I'm going to replace my flat roof with a pitched roof & I'm guessing
that like most, want to keep the cost down yet quality high.
I've been searching the web for details but there doesn't appear to be
much information available. My initial plan is to rip off the existing
tar & gravel, leave the plywood & then work with a framing contractor
to place attic trusses. Then get a roofing contractor for final work
(underlayerment, flashing, shingles, gutters, etc).
Has anyone done something similar? My concern is the added weight on
the existing foundation & structure...
Any thoughts & experiences you can share would be very helpful. Also,
I've read several discussions about resurfacing a flat roof with
rubber/foam/etc. and I'm not pursuing this route for a number of
reasons...so I'd like to just discuss the peaked roof please.
Your local building inspector can probably tell you if what you are
thinking of is feasible.
You would need a building permit I assume.
I would skip the framing contractor and just call a couple of roofers
If you are going with standard trusses its about a days work to place
the trusses and apply sheathing.
I personally think going that route is a very good idea. As another
poster said, the original roof most likely will not have to be removed,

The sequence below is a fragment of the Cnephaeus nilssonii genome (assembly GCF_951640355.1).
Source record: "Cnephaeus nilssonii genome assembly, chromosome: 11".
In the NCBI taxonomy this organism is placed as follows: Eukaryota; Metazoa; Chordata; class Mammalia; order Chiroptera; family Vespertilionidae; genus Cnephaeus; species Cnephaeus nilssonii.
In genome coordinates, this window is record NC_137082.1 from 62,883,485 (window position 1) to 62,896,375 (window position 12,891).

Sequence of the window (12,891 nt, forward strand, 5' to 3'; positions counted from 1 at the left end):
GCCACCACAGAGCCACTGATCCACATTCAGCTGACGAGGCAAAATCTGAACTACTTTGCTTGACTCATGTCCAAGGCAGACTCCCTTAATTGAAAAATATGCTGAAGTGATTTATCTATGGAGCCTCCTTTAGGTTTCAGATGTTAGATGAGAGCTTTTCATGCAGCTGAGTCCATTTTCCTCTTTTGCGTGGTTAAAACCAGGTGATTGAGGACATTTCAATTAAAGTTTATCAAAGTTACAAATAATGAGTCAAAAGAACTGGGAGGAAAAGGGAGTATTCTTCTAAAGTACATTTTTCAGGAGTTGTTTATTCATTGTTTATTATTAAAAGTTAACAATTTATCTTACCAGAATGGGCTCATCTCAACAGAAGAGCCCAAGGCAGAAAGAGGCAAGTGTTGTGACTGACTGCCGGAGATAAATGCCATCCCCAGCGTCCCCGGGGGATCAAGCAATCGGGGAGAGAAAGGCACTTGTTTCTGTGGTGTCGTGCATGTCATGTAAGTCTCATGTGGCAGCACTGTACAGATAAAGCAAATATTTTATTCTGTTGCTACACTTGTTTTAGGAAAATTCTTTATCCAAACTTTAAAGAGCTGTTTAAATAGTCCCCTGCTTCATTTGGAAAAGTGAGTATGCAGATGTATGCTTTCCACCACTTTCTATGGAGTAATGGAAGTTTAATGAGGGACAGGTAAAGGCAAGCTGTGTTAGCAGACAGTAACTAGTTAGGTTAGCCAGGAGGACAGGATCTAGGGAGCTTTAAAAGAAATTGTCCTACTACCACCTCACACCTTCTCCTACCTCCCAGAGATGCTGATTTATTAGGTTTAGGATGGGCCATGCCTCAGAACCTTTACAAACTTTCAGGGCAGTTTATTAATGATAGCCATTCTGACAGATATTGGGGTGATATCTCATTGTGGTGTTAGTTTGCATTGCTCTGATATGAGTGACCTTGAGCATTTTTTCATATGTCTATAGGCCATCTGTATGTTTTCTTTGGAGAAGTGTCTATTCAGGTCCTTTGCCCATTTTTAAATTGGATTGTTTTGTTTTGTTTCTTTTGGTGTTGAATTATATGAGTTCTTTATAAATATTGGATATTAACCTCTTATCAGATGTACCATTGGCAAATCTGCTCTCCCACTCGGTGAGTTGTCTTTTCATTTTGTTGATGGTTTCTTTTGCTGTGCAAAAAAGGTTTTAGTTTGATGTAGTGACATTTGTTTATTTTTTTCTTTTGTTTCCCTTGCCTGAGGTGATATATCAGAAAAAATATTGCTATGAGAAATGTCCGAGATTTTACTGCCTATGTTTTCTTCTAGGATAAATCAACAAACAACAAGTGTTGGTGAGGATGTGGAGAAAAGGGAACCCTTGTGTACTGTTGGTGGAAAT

and shouldn't be. Trusses would probably be the way to go. The weight
should not be an issue. I honestly do not know if a roofer would
typically handle that end of the job, but it would cost nothing to ask
around. You may end up having to get a different contractor to do the
actual construction, but if you can find a roofing contractor that will
do the entire job it would probably be better-- if any problems do
arise, you will not have 2 outfits blaming each other. Besides the main
objective, stopping the leaks, you will have the possibility of gaining
some storage space as Hallerb mentioned, a way to run ductwork and
wiring if the need arises, but also, if you are anywhere in the South,
your cooling bills should drop drastically if the new roof space is
properly ventilated. Larry
On 10 Jan 2007 15:17:35 -0800, firstname.lastname@example.org wrote:
How high a pitch are you planning on going with? The chances are
fairly good that the structure doesn't need the weight
taken off, since 1 story studwalls are built the same way 2nd and
3rd story studwalls are... the only reason to mess with the old
roof at all is to make a way to attach the new roof to the old
A old neighbor did this and went with regular roiof rafters, creating a
nice storage loft at little additional expense.........
It was a sales feature when he sold his home years later, he had added
a ladder access to his attic:)
today EVERYONE needs more storage space
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